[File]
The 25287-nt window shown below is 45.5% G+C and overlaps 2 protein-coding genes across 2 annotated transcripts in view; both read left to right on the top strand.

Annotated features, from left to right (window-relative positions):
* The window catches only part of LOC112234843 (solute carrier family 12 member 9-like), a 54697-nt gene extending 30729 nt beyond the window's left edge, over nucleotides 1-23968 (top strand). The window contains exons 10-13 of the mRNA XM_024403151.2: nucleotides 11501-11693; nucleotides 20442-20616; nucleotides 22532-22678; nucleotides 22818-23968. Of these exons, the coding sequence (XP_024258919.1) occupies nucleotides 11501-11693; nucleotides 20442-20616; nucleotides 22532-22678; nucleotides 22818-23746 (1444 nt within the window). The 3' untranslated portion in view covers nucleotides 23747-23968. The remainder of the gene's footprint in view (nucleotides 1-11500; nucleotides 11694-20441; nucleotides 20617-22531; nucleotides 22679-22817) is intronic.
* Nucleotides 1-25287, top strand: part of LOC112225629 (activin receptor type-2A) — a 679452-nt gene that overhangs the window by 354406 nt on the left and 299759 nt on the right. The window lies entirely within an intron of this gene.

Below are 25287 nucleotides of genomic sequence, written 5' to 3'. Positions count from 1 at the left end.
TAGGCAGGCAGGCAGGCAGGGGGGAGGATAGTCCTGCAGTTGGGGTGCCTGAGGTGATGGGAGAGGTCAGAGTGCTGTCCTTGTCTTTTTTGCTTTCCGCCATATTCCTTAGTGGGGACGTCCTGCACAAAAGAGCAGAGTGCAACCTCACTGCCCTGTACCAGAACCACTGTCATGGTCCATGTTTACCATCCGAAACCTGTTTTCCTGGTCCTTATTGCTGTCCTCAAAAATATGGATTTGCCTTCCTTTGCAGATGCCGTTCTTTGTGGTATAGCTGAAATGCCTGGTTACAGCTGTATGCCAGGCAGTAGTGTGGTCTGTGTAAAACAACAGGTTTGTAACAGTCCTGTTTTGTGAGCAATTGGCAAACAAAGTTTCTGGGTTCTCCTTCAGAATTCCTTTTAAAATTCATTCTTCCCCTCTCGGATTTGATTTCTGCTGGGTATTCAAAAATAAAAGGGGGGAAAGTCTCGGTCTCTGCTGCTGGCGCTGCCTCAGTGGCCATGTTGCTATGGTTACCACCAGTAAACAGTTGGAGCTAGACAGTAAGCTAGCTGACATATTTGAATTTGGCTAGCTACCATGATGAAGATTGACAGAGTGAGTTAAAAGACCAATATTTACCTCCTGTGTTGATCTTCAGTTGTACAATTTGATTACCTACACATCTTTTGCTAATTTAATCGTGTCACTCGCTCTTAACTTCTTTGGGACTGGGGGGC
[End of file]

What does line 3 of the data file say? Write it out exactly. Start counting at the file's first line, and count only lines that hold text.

* The window catches only part of LOC112234843 (solute carrier family 12 member 9-like), a 54697-nt gene extending 30729 nt beyond the window's left edge, over nucleotides 1-23968 (top strand). The window contains exons 10-13 of the mRNA XM_024403151.2: nucleotides 11501-11693; nucleotides 20442-20616; nucleotides 22532-22678; nucleotides 22818-23968. Of these exons, the coding sequence (XP_024258919.1) occupies nucleotides 11501-11693; nucleotides 20442-20616; nucleotides 22532-22678; nucleotides 22818-23746 (1444 nt within the window). The 3' untranslated portion in view covers nucleotides 23747-23968. The remainder of the gene's footprint in view (nucleotides 1-11500; nucleotides 11694-20441; nucleotides 20617-22531; nucleotides 22679-22817) is intronic.